4 Property Trends to Expect in 2018

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Carolin Petterson, World Executives Digest |  Over the past 5 years, property prices have been soaring, especially in Sidney and Melbourne where they went up 75% and 59% respectively, leaving homeowners, prospective buyers, and renters to wonder what 2018 has in store for them. Some new policies were introduced in order to safeguard property prices and debt levels, which led to a slowdown in the housing market in 2017. Some key indicators, such as the auction clearance rate and lending to investors are already showing signs of decline, meaning that it’s safe to say that we’re looking at price growth stabilization. Here’s what we can expect in 2018 when it comes to real estate.

The rapid population growth will continue

This trend will continue as some estimates say that each year the population of Australia increases by approximately 400,000 people, which means that demand for housing will stay strong. At the moment, it sits in the vicinity of 164,000 dwellings annually. Due to a strong population growth as well as some other factors such as the rise of one and two-person households, the projected demand growth by 2021 is 5%. In other words, each year there will be 172,000 new households. Naturally, more and more people are gravitating towards the big cities, so Melbourne and Sydney are, and will in future be, experiencing a high growth rate. With the demand going up and the Harbour City being one of the hottest locations, it’s a good idea to get in touch with White Square Properties, an agency specializing in the Sydney area, for any real estate transactions.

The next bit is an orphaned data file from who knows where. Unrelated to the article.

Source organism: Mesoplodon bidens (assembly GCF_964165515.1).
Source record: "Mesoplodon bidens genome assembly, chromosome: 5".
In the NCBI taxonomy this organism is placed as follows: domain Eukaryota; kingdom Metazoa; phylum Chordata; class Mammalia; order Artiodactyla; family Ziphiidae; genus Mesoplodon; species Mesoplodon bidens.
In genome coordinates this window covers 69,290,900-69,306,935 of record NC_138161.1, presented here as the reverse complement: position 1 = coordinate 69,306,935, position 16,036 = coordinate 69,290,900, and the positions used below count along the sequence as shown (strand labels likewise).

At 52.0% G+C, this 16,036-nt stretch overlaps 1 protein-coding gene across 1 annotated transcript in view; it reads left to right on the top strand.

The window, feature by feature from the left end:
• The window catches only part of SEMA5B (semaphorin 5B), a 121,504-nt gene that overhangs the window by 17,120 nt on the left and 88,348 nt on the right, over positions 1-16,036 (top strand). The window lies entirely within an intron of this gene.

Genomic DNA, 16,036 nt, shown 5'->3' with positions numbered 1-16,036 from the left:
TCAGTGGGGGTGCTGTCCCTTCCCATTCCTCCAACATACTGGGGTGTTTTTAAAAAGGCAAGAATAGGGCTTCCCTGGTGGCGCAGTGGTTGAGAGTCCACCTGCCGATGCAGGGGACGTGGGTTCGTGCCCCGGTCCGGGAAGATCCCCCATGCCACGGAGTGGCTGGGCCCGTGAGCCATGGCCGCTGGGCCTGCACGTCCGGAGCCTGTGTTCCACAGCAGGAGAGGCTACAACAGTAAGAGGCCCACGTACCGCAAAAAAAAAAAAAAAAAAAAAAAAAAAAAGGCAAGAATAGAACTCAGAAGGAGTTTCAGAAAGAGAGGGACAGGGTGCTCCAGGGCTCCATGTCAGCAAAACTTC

Fewer upgrades, more renovations

Pricey stamp duty taxes on property transfers are responsible for the fact that people who are interested in upgrading will be more likely to pass on this opportunity and stick to what they already have. If we bear in mind that the average stamp duty is somewhere around 4% of purchase price, upgraders who opt for a median-priced house in Sydney or Melbourne should be ready to pay approximately $50,000 on the account of this tax. In combination with lower interest rates, many people choose to renovate, thus adding value to their property. This trend will continue well into the 2020s as a relevant research study has reported that 32% of homeowners are considering renovating in the next five years.

Better times for renters are coming

In 2018, it’s expected that both state and federal governments pay more attention to some of the problems renters are facing and improve things for them. For example, the Government of Victoria passed the Bill in 2017, which would finally allow tenants to sign leases protected by the tenancy legislation for periods longer than 5 years. Also, the same Bill put an end to rental bidding, limited rent increases to once a year, and allowed pets. In addition to that, renters can now make minor modifications, and they still need to ask for their landlord’s written consent, but on the bright side, landlords will have to greenlight minor modifications such as anchoring furniture, installing picture hooks, or the internet connection. All these measures will help people feel safer, more protected, and at home.

Property investors will pull the plug

As the property market will be stabilizing, investors won’t be able to expect double-digit percentage price gains, which will make them think twice before buying. However, this applies only to those who are interested only in a short-term profit as they will be put off by the fact that their investment won’t pay off as quickly as they want. On the other hand, forward-thinking investors might see this as an opportunity to obtain a property whose value will gradually grow over the course of years, without having to wrestle with other buyers.

To put it in a nutshell, 2018 will bring some significant changes and slowdowns to the Australian property market, but despite some predictions, the housing bubble won’t burst anytime soon.